The fine cast was led by Ryan McKinny’s smooth, easy-going, self-assured Figaro. Measuring the length of the bed planks with his own size, teasing Cherubino without cruelty, never breaking character with the Count, and eventually snapping emotionally for a bitter “Aprite un’po quell’occhi,” here was a Figaro to relate to. His Susanna was the pert, wise Lucy Crowe, lovely of voice and demeanor. Her “Deh vieni,” was almost hypnotically lovely, sung with a stunning legato. Occasionally her tendency to understate the cleverness of this character seemed bland, but it was clear that she’d win in the end. The mixed sexual signals that she sent the Count made him wonderfully vulnerable.
The other couple is invariably more complex in all ways, as they were here. The Countess has the unfortunate job of altering the entire mood of the opera at the start of act two. After the jollity of the act I trio and the scene with Cherubino, we meet the Countess: Melancholy, on the verge of despair. Golda Schultz may be a bit light-voiced for the situation, but her singing couldn’t be faulted. She totally understood the throbbing ache of her sadness and it was clear after “Porgi amor” that she could only express such yearning nostalgia when she was alone. Immediately thereafter, she takes great joy in the situation with Cherubino and that remarkable act II finale that builds and builds, co-conspiring with Susanna. Later, in “Dove sono” we hear a similar nostalgia but also some metal when she breaks into the aria’s stretta, which she embellishes lightly. And her last act forgiveness of her husband was as smooth and heartfelt and full of hope as it should be.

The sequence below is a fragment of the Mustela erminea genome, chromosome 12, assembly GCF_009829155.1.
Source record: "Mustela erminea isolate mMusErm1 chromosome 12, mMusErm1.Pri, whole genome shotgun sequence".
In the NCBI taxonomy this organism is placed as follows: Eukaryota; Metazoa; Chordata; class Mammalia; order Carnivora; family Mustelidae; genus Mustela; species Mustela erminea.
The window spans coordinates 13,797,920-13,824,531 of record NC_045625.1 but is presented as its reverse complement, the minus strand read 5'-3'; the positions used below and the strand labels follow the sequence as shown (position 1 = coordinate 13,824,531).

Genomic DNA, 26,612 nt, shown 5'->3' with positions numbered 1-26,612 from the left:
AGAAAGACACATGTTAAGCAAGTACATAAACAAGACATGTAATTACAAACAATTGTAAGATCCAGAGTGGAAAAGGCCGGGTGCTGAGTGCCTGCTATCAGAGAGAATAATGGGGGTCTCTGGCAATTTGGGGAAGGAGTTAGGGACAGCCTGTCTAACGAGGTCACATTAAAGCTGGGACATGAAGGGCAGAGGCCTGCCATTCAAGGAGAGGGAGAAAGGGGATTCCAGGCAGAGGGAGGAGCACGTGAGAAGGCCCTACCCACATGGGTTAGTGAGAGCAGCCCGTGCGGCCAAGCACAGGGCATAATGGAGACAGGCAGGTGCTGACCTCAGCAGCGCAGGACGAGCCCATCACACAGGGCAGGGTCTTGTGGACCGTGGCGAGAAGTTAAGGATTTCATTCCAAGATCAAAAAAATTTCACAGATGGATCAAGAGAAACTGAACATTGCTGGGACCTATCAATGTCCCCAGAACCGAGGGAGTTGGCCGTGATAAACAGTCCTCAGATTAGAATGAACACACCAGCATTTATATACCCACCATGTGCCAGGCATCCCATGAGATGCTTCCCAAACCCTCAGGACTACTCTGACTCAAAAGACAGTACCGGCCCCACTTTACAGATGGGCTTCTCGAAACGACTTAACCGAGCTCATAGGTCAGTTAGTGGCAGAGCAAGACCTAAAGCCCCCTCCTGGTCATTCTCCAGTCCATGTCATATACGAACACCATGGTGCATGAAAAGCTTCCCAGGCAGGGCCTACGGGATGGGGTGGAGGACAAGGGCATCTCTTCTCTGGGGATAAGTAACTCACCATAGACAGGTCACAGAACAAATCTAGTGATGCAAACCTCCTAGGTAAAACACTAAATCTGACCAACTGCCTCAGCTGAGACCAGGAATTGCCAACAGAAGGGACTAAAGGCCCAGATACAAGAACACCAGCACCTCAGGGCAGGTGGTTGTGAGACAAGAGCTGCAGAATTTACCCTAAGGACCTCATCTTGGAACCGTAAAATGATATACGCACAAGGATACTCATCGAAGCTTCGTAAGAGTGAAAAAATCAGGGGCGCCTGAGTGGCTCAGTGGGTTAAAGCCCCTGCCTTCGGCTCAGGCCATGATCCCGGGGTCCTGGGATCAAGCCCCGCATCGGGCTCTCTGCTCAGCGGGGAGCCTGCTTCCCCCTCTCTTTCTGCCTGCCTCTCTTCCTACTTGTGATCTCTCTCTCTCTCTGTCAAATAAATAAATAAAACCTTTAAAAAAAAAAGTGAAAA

As mentioned above, Count Almaviva may be a tiger, but more often than not he’s a paper tiger in Mr Eyre’s production. Adam Plachetka is a big, imposing man whose bulk alone can scare, but his rage, even in the act I trio after Cherubino’s hiding place is revealed, is mitigated by those around him – they simply refuse to obey. His “Hai gia vinta la causa” was the picture of controlled rage, and it should be noted that he sang Mozart’s revised, higher, more difficult version of the aria, and he did so superbly.
Isabel Leonard‘s Cherubino was perky, athletic and daring and “Voi che sapete” was sung about as beautifully as one can imagine. And the flirtatious interplay with the Countess had a certain sexy frisson. Maurizio Murano’s Bartolo boomed in “La vendetta’ and avoided caricature in what seemed to be a genuinely surprised “Sua madre” sextet alongside the naughty, suggestive, egocentric Marcellina of Elizabeth Bishop. Erika Baikoff was a delight as Barbarina and Paul Corona’s Antonio and Tony Stevenson’s Don Curzio. Giuseppe Filanoti almost turned Basilio into a starring role.
When Yannick Nézet-Séguin dropped out of the Figaro performances the month before, Daniele Rustioni was brought in. He led a masterful, delightful, idiomatic performance, with clear comic sensibility and utter sympathy for the Countess with ever being maudlin. The recits were quick and natural as speech and the big, 20-minute ensemble that ends the 2nd act did not miss a beat. The Orchestra played brilliantly.
A joyous evening; one could almost sense Mozart giggling…